by John Grimek
John Grimek prepares to lift the famous Cyr Dumbbell.
The Cyr dumbell we had was always a bone of contention. Men from all parts of the country came to see if they might get it overhead. It weighed “only” 202 pounds empty but it could be loaded with lead shot to over 270. We never loaded it over 269 ½ pounds, and even then it defied most men who tried it.
One time, Milo Steinborn and four or five other wrestlers stopped by on their way to Baltimore. Milo had Primo Carnera with him – truly an impressive individual. When Carnera shook hands you could feel your whole hand being swallowed by something that felt like an octopus. Because all the men were wrestling that evening none of them cared to train that afternoon, but most of the lifters kept on training. In the center of the gym was the awkward Cyr dumbell that seemed to be in the way of everyone. Without thinking I picked it up off the floor and tossed it aside so it wouldn’t be in the way. I remembered the huge hands Carnera had when he shook my hand, and knew if anyone could handle this weight it was him. I called out to him to try it. He smiled as if to say, “that’s easy,” and no one would doubt him. He came over, very casually gripped the stubby handle and made a half-hearted attempt to lift it. A look of surprise came over his face as the weight slipped from his grip. I offered him some chalk to absorb the moisture of his hand. With some disdain, instead, he grabbed the handle and though he lifted it a little you could see that the weight was a great surprise to him.
The Cyr Dumbbell now resides at the York Barbell Museum.
I tried to explain that there was a slight technique to handle this weight. He just kept looking at me and the awkward hunk of iron mass that was defying him. I chalked up, especially the heel of my hand, gripped the weight and tossed it a few feet to one side. Carnera only growled. However, I feel sure that with his banana-like fingers he could have done things with that Cyr dumbell that no one else could do. Others felt much the same way about this big man.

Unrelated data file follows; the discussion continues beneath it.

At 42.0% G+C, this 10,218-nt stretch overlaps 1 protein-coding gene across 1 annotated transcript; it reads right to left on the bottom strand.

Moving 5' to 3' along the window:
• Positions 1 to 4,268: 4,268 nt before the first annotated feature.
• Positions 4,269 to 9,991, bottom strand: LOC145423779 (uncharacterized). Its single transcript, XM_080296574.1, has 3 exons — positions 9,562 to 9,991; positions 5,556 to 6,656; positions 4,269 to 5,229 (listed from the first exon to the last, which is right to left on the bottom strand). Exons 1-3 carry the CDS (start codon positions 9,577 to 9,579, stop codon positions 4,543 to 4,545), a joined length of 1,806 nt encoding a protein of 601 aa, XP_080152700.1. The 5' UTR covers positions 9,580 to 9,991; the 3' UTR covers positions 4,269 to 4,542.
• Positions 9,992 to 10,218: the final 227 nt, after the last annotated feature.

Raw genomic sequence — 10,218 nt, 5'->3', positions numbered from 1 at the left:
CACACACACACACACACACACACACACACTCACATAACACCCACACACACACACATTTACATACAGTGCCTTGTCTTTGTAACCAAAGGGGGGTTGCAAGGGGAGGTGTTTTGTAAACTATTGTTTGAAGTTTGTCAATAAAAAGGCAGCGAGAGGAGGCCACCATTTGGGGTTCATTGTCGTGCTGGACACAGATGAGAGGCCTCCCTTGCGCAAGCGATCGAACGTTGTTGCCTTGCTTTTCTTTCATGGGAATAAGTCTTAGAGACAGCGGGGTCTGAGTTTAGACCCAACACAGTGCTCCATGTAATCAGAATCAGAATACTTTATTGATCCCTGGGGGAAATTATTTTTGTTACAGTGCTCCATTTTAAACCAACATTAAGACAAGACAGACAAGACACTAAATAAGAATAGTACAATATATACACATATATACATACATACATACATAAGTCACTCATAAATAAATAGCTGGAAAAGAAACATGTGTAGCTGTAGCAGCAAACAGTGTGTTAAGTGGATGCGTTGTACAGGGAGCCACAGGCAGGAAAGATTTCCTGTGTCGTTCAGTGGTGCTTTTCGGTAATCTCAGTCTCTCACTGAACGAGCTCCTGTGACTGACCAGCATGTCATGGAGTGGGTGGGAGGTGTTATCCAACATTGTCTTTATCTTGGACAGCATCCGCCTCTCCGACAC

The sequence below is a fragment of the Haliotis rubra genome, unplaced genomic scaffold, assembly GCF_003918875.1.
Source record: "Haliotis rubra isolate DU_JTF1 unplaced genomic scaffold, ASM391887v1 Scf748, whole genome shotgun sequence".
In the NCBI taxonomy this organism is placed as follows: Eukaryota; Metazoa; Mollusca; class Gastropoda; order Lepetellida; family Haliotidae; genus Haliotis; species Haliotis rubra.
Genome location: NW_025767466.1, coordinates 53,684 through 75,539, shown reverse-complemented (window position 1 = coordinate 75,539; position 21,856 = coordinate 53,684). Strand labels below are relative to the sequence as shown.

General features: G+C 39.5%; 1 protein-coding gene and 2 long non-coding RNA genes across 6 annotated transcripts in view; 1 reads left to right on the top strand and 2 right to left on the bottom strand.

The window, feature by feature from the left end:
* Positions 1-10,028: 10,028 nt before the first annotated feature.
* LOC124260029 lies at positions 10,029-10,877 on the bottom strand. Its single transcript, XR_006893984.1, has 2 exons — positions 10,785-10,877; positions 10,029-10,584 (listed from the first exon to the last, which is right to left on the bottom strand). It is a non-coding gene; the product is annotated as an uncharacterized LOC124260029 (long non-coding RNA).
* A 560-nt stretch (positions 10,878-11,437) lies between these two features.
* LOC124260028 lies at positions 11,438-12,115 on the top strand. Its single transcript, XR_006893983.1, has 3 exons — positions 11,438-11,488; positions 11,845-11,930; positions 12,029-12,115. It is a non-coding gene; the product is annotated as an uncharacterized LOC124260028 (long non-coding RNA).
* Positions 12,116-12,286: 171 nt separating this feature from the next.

I must point out that many men who tried to lift the small clumsy dumbell failed. This awkward hunk of iron required lots of practice before one learned the little details needed to be successful at lifting it. No one played around with this weight more than I did; and eventually I was the only one who lifted it off the floor to an overhead position using one and only when it weighed 254 pounds. Stanko was the first man who picked it up off the floor in one sweeping movement. Unfortunately, I do not remember how much it was loaded to at the time. The weight of that dumbell was always being changed. It always looked formidable and defying. Those who tried it remember that only too well.
by Al Myers
The Rolandow Challenge Barbell now resides in the York Barbell Museum.
G.W. Rolandow was a Swiss born strongman who came to the United States and became an American citizen in 1896. He lived his entire life in New York City. His Challenge Barbell had a thick handle, and weighed 175 pounds empty, but 299 pounds fully loaded. He was able to Bent Press his Challenge Barbell fully loaded – and lifted it in his nightly strongman performances. The Rolandow Barbell was purchased by Professor Attila, and later owned by Sig Klein. Sig Klein often used it when he was demonstrating the Bent Press.